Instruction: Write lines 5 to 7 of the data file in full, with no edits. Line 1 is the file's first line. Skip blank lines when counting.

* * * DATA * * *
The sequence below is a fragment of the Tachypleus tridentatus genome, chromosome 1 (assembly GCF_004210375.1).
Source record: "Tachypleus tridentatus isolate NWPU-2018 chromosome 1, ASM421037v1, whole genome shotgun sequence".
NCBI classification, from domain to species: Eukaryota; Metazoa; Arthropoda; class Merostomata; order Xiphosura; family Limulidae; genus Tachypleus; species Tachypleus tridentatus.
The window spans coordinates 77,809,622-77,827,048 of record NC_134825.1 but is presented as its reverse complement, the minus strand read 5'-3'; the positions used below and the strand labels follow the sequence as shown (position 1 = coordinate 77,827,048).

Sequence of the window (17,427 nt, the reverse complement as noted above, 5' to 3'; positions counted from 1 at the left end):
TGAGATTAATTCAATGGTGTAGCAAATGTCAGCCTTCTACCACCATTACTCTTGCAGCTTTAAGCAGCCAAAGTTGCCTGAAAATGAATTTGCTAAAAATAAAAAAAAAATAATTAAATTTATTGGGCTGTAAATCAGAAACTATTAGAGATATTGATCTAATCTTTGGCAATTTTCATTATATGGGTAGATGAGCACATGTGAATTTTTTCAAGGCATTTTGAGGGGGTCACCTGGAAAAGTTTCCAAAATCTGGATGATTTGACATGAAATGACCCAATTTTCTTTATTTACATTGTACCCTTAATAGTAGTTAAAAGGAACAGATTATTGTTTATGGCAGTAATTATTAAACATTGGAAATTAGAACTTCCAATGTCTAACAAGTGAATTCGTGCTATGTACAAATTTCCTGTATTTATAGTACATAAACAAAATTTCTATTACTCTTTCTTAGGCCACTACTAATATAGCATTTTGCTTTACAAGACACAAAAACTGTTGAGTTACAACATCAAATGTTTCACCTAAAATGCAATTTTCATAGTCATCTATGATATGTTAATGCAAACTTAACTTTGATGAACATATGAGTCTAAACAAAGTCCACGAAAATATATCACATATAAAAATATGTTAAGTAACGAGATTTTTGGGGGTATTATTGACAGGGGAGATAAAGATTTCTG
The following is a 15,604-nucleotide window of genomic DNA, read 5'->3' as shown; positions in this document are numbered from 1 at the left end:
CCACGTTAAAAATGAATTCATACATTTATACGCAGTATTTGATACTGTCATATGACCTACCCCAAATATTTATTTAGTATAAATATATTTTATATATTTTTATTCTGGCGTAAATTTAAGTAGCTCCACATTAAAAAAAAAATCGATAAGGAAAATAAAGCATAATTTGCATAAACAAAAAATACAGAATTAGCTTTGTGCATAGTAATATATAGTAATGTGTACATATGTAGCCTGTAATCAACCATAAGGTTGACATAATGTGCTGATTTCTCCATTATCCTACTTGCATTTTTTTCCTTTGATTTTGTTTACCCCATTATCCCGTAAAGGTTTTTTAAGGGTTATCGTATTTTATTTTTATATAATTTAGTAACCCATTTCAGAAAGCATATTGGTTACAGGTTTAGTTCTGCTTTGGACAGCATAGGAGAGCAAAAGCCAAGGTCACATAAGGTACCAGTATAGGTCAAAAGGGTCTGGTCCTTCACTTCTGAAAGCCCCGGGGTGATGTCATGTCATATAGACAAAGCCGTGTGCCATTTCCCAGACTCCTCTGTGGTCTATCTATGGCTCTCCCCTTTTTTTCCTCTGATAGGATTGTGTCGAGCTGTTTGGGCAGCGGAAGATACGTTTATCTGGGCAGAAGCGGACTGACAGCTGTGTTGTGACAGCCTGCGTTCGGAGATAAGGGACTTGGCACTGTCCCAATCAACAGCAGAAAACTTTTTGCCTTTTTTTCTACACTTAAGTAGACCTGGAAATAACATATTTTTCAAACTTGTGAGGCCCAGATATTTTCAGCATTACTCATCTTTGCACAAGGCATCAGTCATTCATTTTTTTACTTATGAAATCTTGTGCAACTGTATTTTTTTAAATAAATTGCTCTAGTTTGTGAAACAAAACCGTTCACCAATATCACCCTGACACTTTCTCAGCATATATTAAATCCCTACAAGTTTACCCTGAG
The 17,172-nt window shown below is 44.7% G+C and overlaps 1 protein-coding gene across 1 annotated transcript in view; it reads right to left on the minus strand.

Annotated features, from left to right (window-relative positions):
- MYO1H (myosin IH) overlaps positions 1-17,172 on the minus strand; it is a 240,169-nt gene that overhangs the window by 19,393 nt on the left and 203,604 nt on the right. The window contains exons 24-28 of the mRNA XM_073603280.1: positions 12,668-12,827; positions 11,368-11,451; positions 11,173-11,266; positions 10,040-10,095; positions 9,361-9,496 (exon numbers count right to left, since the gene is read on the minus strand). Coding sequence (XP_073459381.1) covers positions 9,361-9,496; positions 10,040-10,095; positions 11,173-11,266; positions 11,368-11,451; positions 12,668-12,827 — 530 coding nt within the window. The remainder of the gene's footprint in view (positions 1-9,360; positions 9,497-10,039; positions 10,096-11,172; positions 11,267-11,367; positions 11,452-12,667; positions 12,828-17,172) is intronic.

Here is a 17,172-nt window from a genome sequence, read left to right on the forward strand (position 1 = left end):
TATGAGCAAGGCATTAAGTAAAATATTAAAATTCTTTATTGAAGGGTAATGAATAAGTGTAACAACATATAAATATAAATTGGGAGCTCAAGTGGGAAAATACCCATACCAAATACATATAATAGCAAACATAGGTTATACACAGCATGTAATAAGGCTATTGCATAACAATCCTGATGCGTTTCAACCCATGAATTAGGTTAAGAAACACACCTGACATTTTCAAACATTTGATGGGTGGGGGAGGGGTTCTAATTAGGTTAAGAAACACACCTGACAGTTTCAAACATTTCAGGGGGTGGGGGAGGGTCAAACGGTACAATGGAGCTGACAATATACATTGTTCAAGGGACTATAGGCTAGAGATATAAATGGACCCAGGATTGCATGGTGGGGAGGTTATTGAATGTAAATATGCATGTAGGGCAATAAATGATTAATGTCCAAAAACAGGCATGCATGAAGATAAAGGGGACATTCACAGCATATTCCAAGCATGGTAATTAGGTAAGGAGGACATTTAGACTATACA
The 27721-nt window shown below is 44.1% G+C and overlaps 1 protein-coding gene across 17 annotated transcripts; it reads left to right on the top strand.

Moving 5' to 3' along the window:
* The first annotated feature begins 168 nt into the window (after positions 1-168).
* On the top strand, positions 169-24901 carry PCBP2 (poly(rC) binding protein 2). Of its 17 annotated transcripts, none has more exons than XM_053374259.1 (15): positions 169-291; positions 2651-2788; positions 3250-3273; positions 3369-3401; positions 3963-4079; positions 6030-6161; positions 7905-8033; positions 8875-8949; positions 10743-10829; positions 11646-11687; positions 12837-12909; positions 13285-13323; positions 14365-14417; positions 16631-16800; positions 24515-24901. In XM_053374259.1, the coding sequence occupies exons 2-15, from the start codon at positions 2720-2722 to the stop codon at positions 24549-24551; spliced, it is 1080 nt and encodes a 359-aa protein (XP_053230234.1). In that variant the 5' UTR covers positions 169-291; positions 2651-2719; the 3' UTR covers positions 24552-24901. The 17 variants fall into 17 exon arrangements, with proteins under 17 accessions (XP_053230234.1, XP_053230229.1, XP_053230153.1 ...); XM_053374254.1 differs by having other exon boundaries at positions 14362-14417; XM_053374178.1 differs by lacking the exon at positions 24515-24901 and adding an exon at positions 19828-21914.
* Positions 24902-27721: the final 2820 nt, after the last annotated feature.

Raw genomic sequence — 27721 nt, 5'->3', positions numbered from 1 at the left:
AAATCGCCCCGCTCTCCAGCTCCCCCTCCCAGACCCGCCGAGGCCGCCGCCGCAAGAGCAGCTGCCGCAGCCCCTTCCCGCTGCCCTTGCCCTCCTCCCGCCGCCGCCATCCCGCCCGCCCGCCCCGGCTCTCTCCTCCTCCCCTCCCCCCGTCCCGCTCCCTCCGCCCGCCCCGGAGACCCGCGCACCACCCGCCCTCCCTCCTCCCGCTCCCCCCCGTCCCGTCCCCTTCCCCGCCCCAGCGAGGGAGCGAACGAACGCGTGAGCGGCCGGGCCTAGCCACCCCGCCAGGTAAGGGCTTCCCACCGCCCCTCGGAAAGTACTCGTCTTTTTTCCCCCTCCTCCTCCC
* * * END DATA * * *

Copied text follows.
Sequence of the window (17,427 nt, the reverse complement as noted above, 5' to 3'; positions counted from 1 at the left end):
TGAGATTAATTCAATGGTGTAGCAAATGTCAGCCTTCTACCACCATTACTCTTGCAGCTTTAAGCAGCCAAAGTTGCCTGAAAATGAATTTGCTAAAAATAAAAAAAAAATAATTAAATTTATTGGGCTGTAAATCAGAAACTATTAGAGATATTGATCTAATCTTTGGCAATTTTCATTATATGGGTAGATGAGCACATGTGAATTTTTTCAAGGCATTTTGAGGGGGTCACCTGGAAAAGTTTCCAAAATCTGGATGATTTGACATGAAATGACCCAATTTTCTTTATTTACATTGTACCCTTAATAGTAGTTAAAAGGAACAGATTATTGTTTATGGCAGTAATTATTAAACATTGGAAATTAGAACTTCCAATGTCTAACAAGTGAATTCGTGCTATGTACAAATTTCCTGTATTTATAGTACATAAACAAAATTTCTATTACTCTTTCTTAGGCCACTACTAATATAGCATTTTGCTTTACAAGACACAAAAACTGTTGAGTTACAACATCAAATGTTTCACCTAAAATGCAATTTTCATAGTCATCTATGATATGTTAATGCAAACTTAACTTTGATGAACATATGAGTCTAAACAAAGTCCACGAAAATATATCACATATAAAAATATGTTAAGTAACGAGATTTTTGGGGGTATTATTGACAGGGGAGATAAAGATTTCTG
The following is a 15,604-nucleotide window of genomic DNA, read 5'->3' as shown; positions in this document are numbered from 1 at the left end: